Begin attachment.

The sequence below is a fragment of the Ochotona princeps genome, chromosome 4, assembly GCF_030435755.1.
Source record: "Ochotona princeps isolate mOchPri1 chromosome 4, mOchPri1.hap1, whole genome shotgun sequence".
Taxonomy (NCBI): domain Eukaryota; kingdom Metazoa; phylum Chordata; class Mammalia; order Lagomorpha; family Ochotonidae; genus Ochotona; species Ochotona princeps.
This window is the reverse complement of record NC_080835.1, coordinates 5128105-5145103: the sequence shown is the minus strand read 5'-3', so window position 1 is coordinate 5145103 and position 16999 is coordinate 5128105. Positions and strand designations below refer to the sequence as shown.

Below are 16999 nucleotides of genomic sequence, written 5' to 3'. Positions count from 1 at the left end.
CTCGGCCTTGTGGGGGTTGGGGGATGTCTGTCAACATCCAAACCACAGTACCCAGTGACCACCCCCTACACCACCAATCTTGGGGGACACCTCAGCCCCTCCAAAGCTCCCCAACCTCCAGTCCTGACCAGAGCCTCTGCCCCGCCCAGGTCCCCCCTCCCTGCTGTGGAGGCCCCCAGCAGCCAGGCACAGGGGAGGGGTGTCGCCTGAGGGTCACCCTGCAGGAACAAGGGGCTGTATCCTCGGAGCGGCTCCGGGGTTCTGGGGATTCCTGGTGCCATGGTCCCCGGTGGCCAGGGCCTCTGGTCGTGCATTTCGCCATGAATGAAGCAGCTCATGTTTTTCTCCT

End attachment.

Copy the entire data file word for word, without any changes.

The sequence below is a fragment of the Ochotona princeps genome, chromosome 4, assembly GCF_030435755.1.
Source record: "Ochotona princeps isolate mOchPri1 chromosome 4, mOchPri1.hap1, whole genome shotgun sequence".
Taxonomy (NCBI): domain Eukaryota; kingdom Metazoa; phylum Chordata; class Mammalia; order Lagomorpha; family Ochotonidae; genus Ochotona; species Ochotona princeps.
This window is the reverse complement of record NC_080835.1, coordinates 5128105-5145103: the sequence shown is the minus strand read 5'-3', so window position 1 is coordinate 5145103 and position 16999 is coordinate 5128105. Positions and strand designations below refer to the sequence as shown.

Below are 16999 nucleotides of genomic sequence, written 5' to 3'. Positions count from 1 at the left end.
CTCGGCCTTGTGGGGGTTGGGGGATGTCTGTCAACATCCAAACCACAGTACCCAGTGACCACCCCCTACACCACCAATCTTGGGGGACACCTCAGCCCCTCCAAAGCTCCCCAACCTCCAGTCCTGACCAGAGCCTCTGCCCCGCCCAGGTCCCCCCTCCCTGCTGTGGAGGCCCCCAGCAGCCAGGCACAGGGGAGGGGTGTCGCCTGAGGGTCACCCTGCAGGAACAAGGGGCTGTATCCTCGGAGCGGCTCCGGGGTTCTGGGGATTCCTGGTGCCATGGTCCCCGGTGGCCAGGGCCTCTGGTCGTGCATTTCGCCATGAATGAAGCAGCTCATGTTTTTCTCCT